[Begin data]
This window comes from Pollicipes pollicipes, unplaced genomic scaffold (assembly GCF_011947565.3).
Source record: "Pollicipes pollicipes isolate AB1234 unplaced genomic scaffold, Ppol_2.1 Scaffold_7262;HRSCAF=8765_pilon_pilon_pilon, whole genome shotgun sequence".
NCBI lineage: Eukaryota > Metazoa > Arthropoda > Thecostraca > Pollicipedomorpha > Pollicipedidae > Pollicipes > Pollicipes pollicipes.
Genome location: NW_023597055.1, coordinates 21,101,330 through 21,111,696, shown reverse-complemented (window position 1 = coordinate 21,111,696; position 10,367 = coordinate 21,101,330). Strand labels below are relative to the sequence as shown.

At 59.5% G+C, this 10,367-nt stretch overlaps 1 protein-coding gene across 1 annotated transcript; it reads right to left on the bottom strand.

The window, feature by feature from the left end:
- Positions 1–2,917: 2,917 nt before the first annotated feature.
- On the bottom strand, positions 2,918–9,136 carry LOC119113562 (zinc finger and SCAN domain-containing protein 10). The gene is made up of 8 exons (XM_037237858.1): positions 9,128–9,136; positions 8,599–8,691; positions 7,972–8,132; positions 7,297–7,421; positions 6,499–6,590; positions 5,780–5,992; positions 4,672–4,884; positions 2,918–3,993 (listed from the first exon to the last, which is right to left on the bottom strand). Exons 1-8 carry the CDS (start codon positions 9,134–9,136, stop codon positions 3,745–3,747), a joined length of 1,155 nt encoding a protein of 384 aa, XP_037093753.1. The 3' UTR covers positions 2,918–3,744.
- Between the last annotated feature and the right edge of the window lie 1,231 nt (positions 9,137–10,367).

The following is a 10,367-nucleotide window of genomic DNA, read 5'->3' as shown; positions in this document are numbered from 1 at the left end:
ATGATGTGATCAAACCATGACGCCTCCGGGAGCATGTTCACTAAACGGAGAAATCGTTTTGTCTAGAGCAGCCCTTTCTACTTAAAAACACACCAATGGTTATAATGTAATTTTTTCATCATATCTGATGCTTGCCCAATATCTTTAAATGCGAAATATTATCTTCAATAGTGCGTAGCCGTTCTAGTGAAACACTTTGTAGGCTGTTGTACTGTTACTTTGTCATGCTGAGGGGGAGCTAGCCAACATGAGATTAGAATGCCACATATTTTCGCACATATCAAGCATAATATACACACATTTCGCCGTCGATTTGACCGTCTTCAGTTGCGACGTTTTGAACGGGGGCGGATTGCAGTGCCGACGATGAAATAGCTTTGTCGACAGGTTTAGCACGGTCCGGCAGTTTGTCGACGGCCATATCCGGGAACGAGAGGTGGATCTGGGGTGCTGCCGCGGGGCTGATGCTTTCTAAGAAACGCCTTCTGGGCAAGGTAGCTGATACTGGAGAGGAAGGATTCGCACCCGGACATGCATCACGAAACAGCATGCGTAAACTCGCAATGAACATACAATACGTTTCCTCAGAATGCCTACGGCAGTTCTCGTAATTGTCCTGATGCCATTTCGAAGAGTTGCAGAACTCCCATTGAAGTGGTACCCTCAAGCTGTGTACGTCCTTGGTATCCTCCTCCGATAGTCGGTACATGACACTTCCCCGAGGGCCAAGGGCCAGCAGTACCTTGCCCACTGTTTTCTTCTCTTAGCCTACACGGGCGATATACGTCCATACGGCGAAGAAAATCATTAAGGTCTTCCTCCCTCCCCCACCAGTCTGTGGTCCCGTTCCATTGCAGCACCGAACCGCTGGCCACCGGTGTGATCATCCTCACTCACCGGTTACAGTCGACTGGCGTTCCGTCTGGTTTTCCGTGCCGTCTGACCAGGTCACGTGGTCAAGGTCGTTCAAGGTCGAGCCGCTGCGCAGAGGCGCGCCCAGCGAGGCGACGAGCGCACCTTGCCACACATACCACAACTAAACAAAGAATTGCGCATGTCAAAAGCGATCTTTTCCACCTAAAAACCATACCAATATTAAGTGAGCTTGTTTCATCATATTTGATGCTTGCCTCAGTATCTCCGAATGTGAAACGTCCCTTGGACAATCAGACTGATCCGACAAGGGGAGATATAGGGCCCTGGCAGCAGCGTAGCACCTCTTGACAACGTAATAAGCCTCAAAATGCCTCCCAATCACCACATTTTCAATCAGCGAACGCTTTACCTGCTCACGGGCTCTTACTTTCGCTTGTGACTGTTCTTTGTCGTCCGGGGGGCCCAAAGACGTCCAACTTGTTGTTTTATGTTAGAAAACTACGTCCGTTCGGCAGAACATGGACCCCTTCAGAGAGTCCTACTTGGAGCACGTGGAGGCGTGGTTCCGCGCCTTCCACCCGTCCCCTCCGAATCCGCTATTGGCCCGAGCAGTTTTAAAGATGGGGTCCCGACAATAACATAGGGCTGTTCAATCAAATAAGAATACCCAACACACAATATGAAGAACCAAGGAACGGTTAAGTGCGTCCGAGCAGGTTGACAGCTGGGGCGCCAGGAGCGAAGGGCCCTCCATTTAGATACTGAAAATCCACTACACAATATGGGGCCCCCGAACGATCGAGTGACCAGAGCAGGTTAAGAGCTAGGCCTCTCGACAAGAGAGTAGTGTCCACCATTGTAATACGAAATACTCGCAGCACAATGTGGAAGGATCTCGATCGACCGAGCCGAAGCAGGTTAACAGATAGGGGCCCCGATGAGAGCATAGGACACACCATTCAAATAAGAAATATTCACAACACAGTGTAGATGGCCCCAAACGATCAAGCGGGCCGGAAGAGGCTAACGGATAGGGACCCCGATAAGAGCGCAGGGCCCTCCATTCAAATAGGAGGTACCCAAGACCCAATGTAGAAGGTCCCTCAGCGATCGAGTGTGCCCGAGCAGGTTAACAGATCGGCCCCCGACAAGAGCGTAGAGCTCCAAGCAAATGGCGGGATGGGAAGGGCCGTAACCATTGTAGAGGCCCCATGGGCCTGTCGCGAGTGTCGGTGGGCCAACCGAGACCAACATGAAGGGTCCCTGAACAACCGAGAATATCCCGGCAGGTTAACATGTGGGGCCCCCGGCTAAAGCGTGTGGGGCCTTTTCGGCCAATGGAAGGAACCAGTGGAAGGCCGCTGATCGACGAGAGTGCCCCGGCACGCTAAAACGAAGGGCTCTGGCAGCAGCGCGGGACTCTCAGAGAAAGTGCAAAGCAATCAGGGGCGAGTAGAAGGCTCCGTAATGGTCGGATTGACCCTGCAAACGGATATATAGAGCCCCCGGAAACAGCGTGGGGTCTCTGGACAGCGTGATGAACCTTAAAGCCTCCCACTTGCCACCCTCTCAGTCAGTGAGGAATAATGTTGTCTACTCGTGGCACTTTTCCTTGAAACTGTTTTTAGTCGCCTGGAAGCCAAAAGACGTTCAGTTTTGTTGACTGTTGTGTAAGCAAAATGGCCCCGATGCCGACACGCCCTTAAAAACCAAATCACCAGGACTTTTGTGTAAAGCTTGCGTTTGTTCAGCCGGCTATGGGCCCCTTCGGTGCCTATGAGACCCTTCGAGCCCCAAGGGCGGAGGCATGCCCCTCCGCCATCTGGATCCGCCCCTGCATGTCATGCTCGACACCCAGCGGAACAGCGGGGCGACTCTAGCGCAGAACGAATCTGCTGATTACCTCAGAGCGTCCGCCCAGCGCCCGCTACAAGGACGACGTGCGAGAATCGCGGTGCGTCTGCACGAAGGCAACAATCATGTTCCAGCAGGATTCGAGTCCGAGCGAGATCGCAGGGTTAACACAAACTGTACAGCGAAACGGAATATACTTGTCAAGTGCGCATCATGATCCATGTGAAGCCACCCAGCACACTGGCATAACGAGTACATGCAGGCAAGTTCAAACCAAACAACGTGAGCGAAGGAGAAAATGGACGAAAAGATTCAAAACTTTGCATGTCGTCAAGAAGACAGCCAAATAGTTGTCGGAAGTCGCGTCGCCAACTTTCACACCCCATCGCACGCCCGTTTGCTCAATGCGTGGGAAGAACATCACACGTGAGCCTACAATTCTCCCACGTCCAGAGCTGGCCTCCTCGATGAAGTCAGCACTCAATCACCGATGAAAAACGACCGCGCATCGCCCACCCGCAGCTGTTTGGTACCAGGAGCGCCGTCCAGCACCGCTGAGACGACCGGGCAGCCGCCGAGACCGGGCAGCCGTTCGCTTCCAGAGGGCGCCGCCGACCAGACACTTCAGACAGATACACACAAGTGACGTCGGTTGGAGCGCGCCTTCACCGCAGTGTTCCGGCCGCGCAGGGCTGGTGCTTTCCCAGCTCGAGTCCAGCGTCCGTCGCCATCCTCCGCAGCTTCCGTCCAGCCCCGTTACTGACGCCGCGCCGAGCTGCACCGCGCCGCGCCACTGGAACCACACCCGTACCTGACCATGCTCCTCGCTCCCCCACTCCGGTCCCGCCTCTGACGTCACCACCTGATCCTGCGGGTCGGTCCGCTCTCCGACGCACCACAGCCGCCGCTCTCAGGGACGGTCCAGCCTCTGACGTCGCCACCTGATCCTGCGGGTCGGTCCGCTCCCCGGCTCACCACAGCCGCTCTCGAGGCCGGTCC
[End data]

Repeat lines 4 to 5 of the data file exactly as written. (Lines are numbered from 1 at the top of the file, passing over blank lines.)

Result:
Genome location: NW_023597055.1, coordinates 21,101,330 through 21,111,696, shown reverse-complemented (window position 1 = coordinate 21,111,696; position 10,367 = coordinate 21,101,330). Strand labels below are relative to the sequence as shown.

At 59.5% G+C, this 10,367-nt stretch overlaps 1 protein-coding gene across 1 annotated transcript; it reads right to left on the bottom strand.